Why does this resonate with me? I write about science all day, but I am married to a man who has a special ability to sense the invisible. In short, he’s psychic. What I explore in my book, Loitering at the Gate to Eternity, through research and stories is the possible existence of unseen energy beyond the physical realm. To be more specific, my book broaches the idea that maybe, as neuropsychiatrist and former Harvard Medical School instructor Dr. Diane Hennacy-Powell suggests, psychics may possess more sensitive nervous-system antennae than the rest of us. And they may be picking up on an entire plane of energy out there moving at a frequency beyond common observational measurement, like a galaxy traveling beyond the speed of light, like subatomic particles without the aid of instrumentation, or like our thoughts and emotions.

Is the Universe Invisibly Crowded?

Perhaps as Victor Hugo once wrote, “the luminous world IS the invisible world,” something we are too limited to see with “eyes of flesh.” Who knows how many universes and dimensions may exist beyond technology’s grasp? Are there bustling worlds silently surrounding or overlapping with our own? Why not? In a cosmos brimming with diverse energies, anything is possible.

It’s something to contemplate, perhaps even hope for, as we gaze into the night skies and fondly remember the faces, words and nuances of our departed who sometimes seem to exist only in the ghosts of our memories.

Incredible Out-Of-Body-Experience fMRI Results Aren’t What You Think

Did you see headlines like this over the last few days?  “The Woman Who Can Will Herself Out Of Her Body” or “Scientists unlock mystery of out-of-body experiences (aka astral trips)”, or even “Out-of-body experiences are the result of unusual brain activity, study claims”?

If you just read the headline and not the linked articles, you might have gotten the wrong impression.  Actually, even if you did read the article you may still have gotten it mixed up, but that’s not really your fault.

All three of those headlines, and a host of others, refer to a “study” published 10 February, 2014 in the science magazine Frontiers, titled Voluntary out-of-body-experience, an fMRI study.[1]  The story broke via a Popular Science Magazine article by Douglas Main, titled The Woman Who Can Will Herself Out Of Her Body.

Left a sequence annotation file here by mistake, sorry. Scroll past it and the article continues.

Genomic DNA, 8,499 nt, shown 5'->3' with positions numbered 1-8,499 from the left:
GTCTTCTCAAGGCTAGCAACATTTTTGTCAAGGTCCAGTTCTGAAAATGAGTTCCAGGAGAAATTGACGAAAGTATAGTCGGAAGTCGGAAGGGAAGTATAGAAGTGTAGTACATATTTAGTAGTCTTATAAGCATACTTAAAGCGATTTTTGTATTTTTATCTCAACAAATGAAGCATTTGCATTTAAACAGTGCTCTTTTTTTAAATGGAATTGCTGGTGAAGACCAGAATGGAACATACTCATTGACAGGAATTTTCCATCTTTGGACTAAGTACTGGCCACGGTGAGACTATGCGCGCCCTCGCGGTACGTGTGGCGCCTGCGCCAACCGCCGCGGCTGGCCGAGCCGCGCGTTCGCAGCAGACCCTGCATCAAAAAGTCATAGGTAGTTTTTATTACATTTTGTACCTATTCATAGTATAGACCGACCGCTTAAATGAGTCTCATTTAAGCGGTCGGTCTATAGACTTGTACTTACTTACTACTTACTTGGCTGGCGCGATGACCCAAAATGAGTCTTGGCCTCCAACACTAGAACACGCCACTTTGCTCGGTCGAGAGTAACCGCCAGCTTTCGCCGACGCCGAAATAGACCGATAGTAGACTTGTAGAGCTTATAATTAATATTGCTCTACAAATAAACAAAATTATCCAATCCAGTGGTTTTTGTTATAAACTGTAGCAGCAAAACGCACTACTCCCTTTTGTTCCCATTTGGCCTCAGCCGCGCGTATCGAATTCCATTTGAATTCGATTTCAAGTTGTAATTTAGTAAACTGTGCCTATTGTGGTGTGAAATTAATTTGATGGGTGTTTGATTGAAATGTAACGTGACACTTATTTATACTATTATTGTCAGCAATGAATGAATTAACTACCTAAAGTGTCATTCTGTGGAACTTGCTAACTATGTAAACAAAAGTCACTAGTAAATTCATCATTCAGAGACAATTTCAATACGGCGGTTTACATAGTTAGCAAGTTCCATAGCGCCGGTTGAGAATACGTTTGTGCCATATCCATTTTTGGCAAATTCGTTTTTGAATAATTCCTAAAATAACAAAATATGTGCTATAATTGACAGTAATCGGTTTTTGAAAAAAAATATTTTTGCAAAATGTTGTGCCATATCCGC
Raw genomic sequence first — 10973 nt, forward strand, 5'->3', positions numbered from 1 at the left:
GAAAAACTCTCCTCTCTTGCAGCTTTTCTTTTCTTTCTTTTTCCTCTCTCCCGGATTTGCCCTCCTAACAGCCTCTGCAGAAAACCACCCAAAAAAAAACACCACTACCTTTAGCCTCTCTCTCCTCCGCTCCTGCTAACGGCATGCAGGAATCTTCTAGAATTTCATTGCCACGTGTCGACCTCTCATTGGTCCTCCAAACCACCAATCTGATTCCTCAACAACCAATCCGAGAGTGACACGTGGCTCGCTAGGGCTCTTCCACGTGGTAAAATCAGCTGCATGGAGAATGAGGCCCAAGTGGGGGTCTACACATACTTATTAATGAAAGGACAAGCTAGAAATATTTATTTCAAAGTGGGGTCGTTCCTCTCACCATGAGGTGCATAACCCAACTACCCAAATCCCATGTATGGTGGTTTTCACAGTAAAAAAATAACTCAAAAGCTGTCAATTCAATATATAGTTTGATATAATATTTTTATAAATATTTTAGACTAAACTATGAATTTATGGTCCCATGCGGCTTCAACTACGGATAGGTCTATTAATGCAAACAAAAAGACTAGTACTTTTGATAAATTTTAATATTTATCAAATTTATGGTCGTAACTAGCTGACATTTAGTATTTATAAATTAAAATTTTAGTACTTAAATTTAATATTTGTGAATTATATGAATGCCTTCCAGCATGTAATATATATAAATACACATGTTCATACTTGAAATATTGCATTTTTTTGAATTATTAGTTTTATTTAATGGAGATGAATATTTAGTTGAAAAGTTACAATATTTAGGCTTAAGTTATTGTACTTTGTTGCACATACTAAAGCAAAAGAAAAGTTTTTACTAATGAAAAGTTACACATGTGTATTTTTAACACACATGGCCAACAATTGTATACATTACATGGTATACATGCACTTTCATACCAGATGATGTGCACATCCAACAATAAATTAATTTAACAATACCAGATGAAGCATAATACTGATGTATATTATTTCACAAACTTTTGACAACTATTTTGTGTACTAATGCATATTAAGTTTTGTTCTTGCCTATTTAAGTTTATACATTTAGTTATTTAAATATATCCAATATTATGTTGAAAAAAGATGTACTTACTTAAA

It’s an interesting story.  An unnamed Canadian woman, an undergraduate student at the University of Ottawa, whom had attended a lecture on out-of-body-experiences, came forward claiming that she has the ability to leave her body at will.  To qualify that, her claim is that she, since childhood, has been able to induce a state of being that to her feels like she has left her body, whenever she wants.

At face value, this claim is no different than any other claim that a person can somehow leave their physical form in a non-corporeal state, and exist as some form of energy or body-less soul in the environment of their physical location.  Also known as astral projection or astral travel, this is a phenomenon that has been known to occult, metaphysical, and spiritual circles for many, many years.  And while those who undertake the practice, whether voluntary or not, seem to have no doubt that the experience is real, there is relatively little evidence to support it as a real phenomenon, as opposed to an hallucination.

Anyway, after coming forward, this woman underwent an fMRI “study” in the hopes that researchers might be able to see what was happening in her brain during such an episode.  What they found is impressive and interesting, but it doesn’t mean what the authors of those headlines mentioned above think it means.

There are a significant number of caveats that need to be put forward before anyone can really understand what happened here.

1)      This wasn’t a study.  It was an fMRI procedure that was described and discussed in a pseudo-research paper.  The output of the procedure is a technical readout that required interpretation by experts, but the fact that it was a single participant, and not a group of people surveyed and assessed with controls and blinding, means it’s not a study.